Customs officers at Malaysian airport seize 330 tortoises

Customs officers at Customs officers at Kuala Lumpur International Airport in Malaysia discovered 330 critically endangered tortoises in suitcases that had been packed in cardboard boxes falsely labeled "stones." Screenshot: Traffic/Vimeo

May 15 (UPI) — Authorities at a Malaysian airport said they seized 330 critically endangered tortoises that were falsely labeled as “stones” in boxes shipped from Madagascar.

Customs officers at Kuala Lumpur International Airport said they searched the five cardboard boxes that arrived Sunday on an Etihad Airways flight from Madagascar and discovered each contained a piece of luggage.

The bags were found to contain five ploughshare tortoises and 325 radiated tortoises, all of them alive. Officials said both species are considered critically endangered by the International Union for Conservation of Nature.

The boxes were falsely labeled “stones” and bore a fake address for the intended recipient, investigators said.

“We are very serious about tackling wildlife crime involving Malaysia, especially through KLIA,” Customs Deputy Director for Enforcement and Compliance Abdull Wahid Sulong said at a Monday news conference.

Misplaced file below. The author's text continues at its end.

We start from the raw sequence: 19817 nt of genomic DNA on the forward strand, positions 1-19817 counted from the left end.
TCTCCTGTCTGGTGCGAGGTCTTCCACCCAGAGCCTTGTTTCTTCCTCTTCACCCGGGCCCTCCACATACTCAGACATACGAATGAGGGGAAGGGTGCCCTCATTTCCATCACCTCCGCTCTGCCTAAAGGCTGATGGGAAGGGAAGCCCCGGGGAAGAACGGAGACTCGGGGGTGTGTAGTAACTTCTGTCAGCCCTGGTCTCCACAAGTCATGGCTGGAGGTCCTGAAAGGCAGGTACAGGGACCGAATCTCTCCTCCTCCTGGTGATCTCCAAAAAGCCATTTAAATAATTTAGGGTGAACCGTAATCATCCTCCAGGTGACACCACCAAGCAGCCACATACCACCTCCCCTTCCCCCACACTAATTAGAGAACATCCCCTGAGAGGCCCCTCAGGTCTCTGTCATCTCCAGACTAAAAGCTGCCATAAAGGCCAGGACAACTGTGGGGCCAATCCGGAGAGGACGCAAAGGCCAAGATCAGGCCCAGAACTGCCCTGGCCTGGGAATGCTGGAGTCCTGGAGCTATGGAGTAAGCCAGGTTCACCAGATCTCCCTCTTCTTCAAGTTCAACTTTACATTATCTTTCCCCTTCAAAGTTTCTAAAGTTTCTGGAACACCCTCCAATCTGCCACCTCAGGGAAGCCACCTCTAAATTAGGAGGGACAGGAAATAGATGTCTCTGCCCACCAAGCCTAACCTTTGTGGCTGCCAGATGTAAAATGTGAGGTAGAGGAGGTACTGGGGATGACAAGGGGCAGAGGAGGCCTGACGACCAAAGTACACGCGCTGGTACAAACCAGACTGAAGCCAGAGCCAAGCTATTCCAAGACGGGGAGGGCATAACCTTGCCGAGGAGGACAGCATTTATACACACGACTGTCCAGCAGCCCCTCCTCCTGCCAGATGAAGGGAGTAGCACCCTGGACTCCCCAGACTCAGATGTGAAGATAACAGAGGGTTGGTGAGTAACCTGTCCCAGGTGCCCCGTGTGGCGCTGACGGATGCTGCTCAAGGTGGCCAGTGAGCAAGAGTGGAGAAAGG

Traffic, the wildlife trade monitoring network, hailed Sunday’s discovery, as well as other recent wildlife-related seizures at the Kuala Lumpur airport.

“The string of seizures certainly shows that Malaysian Customs means business and Traffic is glad to see this action against organized criminal wildlife trafficking,” said Kanitha Krishnasamy, senior program manager for Traffic in Southeast Asia.

No arrests were made Sunday. The investigation was ongoing.


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